Git just fucking get on with it.

16 Jul 2013 -


Here is an unedited version of the post. Raw and uncensored:

After many a fruitless and frustrating discussions around git best practices here’s my bulletproof method:

  • Tag it - if you want to release code you have to tag it. By tagging you also own that release if it doesn’t fucking work I’ll hunt you down. You did test it, right?
  • What branch should I use? I don’t give a shit. I really don’t, you’re a big boy now we’ve let you use big boy tools like the command line take some initiative.
  • It’s 5pm on a Friday before a bank holiday can we release? Wait there’s a gif for this…

OK so it’s extreme so here’s the rational slightly less angry and more rational version:

  • Tagging - By tagging you recognise that the build is ready for production, it’s a releasable point in the code. You’re also taking responsibility for that release (you may not be release manager), you’ve deemed it good enough to release to production.
  • Branching - Seriously here I don’t care, ideally you’ll be using your own fork of the repo so you can do whatever you want (if not create a new branch don’t touch dev/prod). That’s the great thing about git if you want n branches you can have n branches. Just make sure when you’re ready to merge back into the production repo you submit a pull request against my dev branch.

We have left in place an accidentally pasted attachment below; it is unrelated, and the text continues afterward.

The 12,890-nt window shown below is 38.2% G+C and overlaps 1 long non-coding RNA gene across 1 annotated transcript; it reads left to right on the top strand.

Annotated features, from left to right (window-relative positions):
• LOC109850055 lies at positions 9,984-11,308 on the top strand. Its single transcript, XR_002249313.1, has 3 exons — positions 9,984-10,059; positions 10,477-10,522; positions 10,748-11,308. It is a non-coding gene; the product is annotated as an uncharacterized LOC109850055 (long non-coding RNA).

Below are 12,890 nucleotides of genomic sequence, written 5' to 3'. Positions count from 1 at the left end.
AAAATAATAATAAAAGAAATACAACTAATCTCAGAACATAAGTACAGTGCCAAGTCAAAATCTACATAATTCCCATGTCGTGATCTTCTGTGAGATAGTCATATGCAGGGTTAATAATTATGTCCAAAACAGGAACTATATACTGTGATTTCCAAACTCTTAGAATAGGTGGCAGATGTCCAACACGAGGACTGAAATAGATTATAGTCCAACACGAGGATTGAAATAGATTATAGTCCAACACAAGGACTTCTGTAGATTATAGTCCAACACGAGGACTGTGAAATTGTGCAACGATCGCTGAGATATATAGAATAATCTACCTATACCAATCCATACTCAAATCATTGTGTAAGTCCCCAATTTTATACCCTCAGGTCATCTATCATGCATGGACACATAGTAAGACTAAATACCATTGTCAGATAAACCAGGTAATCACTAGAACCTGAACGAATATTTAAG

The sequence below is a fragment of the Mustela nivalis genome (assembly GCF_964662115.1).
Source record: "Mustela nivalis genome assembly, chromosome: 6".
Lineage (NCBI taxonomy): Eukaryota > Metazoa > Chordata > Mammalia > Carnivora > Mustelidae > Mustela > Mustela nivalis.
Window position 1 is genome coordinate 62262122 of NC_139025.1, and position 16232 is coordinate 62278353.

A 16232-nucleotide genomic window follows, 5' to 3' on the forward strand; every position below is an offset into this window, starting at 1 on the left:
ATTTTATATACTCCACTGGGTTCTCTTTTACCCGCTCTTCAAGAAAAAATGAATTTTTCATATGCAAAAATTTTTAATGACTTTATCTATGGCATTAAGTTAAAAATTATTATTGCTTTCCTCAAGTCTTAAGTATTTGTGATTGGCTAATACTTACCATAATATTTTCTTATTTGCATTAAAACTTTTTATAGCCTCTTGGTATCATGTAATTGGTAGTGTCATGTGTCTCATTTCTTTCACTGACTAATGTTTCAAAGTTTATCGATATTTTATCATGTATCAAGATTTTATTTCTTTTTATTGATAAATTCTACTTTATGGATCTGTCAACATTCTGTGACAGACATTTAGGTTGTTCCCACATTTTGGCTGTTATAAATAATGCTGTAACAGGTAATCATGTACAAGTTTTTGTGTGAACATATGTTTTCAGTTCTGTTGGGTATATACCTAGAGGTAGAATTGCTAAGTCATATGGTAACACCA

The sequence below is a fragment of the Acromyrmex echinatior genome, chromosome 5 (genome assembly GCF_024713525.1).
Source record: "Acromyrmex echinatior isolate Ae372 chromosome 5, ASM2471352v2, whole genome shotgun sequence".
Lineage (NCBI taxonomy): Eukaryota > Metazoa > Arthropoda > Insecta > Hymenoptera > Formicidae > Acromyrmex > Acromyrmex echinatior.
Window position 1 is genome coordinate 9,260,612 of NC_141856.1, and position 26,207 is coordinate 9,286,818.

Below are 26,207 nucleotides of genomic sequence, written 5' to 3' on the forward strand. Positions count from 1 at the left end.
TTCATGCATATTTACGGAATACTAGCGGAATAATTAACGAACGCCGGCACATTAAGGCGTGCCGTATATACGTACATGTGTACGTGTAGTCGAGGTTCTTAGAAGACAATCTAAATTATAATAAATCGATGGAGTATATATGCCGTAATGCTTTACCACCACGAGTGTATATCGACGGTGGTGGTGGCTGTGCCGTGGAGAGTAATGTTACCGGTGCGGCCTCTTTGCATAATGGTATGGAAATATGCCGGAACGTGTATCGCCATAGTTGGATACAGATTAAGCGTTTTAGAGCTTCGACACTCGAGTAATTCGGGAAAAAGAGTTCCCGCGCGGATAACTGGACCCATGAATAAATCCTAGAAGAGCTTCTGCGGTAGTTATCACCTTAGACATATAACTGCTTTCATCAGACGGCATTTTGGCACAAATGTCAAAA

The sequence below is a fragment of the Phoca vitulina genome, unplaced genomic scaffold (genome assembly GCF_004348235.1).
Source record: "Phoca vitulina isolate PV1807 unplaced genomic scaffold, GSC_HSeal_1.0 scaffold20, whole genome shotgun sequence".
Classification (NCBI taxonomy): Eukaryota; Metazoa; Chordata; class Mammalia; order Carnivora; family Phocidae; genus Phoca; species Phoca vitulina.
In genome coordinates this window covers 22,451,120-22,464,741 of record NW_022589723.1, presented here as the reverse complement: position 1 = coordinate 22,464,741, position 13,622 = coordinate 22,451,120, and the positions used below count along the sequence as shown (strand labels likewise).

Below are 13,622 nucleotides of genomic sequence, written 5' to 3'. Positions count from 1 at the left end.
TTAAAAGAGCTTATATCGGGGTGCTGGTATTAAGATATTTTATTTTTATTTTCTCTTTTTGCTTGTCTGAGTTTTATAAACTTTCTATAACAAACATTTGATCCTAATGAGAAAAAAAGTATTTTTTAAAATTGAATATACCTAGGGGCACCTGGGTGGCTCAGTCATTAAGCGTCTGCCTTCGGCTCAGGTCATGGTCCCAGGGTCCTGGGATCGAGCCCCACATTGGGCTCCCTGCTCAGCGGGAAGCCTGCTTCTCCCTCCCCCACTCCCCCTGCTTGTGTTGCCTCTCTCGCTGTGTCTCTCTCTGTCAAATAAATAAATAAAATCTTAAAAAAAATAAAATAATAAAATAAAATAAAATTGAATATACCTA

• No brainer here, unless it’s an emergency your code release really isn’t as important as you think it is. There is also a flip side to this, if your test coverage is pretty damned good then fine release, the release has to be pretty tight though.

My ideal repository would be two branches, dev and prod. People submit pull requests to dev and I then merge code ready for release to prod and tag it ready for it to be released. It’s simple, here’s an interesting use case:

Company A readies a release tagged 1.0

Company B has an emergency release that has to be deployed

Company A doesn’t want to mess around with their branch

Company B branch from 0.9 applies any emergency fixes and create 1.0.1

Company A merges in 1.0.1 changes from B and creates new release 1.0.2

There are no reverts here, no backwards and forwards between companies asking wtf is going on. Just a simple logical solution.

I hope this helps people refine their git practices.